Why It’s a Mistake to Make Weight Loss a New Year’s Resolution
Have you ever passed by a gym during the first two weeks of January? The gym is filled to capacity with people on treadmills and elliptical machines, their faces grim and their bottles of vitamin water at their sides. They’re determined to keep their (annual) resolution to lose weight and to get in shape. But by February, two thirds of those machines are empty, and the vitamin water has been replaced by — well, other drinks.
Why is this? I think the answer is two-fold and explains why most people who lose weight gain it back:
We humans are hard-wired to struggle against the experience of deprivation. If avoiding certain foods feels like deprivation, then eventually the food wins.
If a resolution is generated from a place of contempt for one’s lack of “will-power,” it’s bound to fail eventually. For one thing, will-power is a finite resource. When that will-power runs out and you eat a doughnut or three, you become angry with yourself, and then you want to comfort yourself, which leads you to the fourth doughnut – the Comfort Food Circle of Hell.
Nonetheless, I think New Year’s resolutions are a great idea. They offer a chance to reflect and reboot in order to set new achievable goals The key, though, is achievable. I will never again resolve to be a size six or to be a nice person. I want something that’s actually possible.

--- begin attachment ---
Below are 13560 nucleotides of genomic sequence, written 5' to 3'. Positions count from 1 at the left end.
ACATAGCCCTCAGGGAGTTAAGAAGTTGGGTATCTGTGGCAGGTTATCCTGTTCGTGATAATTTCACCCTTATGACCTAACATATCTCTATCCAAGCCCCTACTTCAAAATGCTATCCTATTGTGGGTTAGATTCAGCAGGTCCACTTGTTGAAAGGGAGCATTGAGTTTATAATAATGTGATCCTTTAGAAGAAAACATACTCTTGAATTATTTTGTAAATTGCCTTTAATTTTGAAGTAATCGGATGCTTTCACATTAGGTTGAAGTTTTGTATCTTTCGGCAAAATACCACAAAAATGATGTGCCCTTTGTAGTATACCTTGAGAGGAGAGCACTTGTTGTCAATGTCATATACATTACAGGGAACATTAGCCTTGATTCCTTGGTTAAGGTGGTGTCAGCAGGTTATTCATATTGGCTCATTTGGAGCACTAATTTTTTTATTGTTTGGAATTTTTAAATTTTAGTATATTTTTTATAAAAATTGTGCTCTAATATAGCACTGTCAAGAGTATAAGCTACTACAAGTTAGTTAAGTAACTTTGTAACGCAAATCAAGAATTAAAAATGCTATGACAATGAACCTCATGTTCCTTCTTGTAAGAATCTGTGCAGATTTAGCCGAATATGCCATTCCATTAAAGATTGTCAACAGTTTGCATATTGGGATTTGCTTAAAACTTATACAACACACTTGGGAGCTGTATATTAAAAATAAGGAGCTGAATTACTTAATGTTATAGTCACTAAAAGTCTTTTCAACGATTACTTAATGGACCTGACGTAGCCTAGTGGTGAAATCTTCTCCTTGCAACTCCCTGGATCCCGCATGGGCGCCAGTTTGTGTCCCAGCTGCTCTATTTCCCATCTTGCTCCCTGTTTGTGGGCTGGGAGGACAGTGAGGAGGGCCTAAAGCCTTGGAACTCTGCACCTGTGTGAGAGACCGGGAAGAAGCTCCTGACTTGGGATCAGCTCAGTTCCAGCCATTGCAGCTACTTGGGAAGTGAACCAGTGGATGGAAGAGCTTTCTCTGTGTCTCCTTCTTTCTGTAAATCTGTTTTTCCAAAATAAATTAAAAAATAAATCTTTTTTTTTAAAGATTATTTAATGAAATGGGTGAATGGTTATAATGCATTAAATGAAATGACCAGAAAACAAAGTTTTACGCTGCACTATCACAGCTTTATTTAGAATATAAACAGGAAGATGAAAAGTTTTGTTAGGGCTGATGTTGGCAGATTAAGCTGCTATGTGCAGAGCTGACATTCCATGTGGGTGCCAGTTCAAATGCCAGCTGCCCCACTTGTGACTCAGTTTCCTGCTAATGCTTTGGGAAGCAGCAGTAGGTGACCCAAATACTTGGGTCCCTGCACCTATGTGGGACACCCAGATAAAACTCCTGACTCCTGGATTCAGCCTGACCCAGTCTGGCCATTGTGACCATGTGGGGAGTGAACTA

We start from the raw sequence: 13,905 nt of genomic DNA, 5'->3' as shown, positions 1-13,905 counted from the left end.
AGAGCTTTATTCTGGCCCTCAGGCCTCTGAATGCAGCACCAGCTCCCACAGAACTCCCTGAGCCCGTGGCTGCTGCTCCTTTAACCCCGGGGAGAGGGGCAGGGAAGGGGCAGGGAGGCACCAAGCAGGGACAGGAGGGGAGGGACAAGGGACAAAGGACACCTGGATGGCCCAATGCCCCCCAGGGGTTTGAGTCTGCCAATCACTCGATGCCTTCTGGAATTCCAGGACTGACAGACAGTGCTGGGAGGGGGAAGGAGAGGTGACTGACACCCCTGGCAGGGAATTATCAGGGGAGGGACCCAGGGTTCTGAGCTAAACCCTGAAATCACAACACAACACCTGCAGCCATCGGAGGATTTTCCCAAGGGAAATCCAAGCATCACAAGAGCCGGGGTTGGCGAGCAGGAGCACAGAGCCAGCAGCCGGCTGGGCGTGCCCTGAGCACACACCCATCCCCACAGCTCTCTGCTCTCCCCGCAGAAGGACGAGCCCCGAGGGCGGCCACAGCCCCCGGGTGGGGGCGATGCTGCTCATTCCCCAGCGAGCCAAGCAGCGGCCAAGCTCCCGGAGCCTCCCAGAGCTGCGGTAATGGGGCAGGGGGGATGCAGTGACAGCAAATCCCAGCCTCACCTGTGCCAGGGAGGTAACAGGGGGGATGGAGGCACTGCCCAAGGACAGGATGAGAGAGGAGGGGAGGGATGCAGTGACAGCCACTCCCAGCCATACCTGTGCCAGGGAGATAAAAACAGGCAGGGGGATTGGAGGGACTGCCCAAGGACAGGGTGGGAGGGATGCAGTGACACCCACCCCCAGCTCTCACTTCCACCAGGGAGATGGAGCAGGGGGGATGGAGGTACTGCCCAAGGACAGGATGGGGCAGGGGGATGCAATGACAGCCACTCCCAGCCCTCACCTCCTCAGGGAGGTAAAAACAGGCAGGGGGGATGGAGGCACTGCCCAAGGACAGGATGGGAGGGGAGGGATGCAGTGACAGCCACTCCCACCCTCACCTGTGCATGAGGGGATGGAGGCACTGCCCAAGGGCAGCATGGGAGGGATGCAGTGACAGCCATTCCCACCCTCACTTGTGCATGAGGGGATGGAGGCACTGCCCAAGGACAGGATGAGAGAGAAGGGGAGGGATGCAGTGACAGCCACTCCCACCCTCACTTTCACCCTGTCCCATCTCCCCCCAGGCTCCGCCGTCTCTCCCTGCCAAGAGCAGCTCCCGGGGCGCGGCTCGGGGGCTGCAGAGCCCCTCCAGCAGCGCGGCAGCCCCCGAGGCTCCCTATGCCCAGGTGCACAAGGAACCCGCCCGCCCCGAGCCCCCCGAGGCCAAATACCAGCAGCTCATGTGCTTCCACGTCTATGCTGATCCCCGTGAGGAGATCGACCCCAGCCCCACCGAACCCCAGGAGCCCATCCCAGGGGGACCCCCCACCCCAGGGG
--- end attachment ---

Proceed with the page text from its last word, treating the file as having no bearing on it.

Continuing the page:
How’s this for a resolution? Every day, you will make one good decision and act on it.
That’s it. At least one. Every single day. By “good decision,” I mean something that has a positive impact on your mental or physical health — hopefully, both. One good decision.
Here are my resolutions this year:
I will do 30 minutes of physical activity five days a week.
I won’t keep sugary, processed foods at home.
I will not argue with Trump supporters.
That’s it. I think these resolutions are sustainable. Oh, and I also resolve to not beat myself up if (when) I backslide. Hey, chocolate happens, no?
Happy New Year!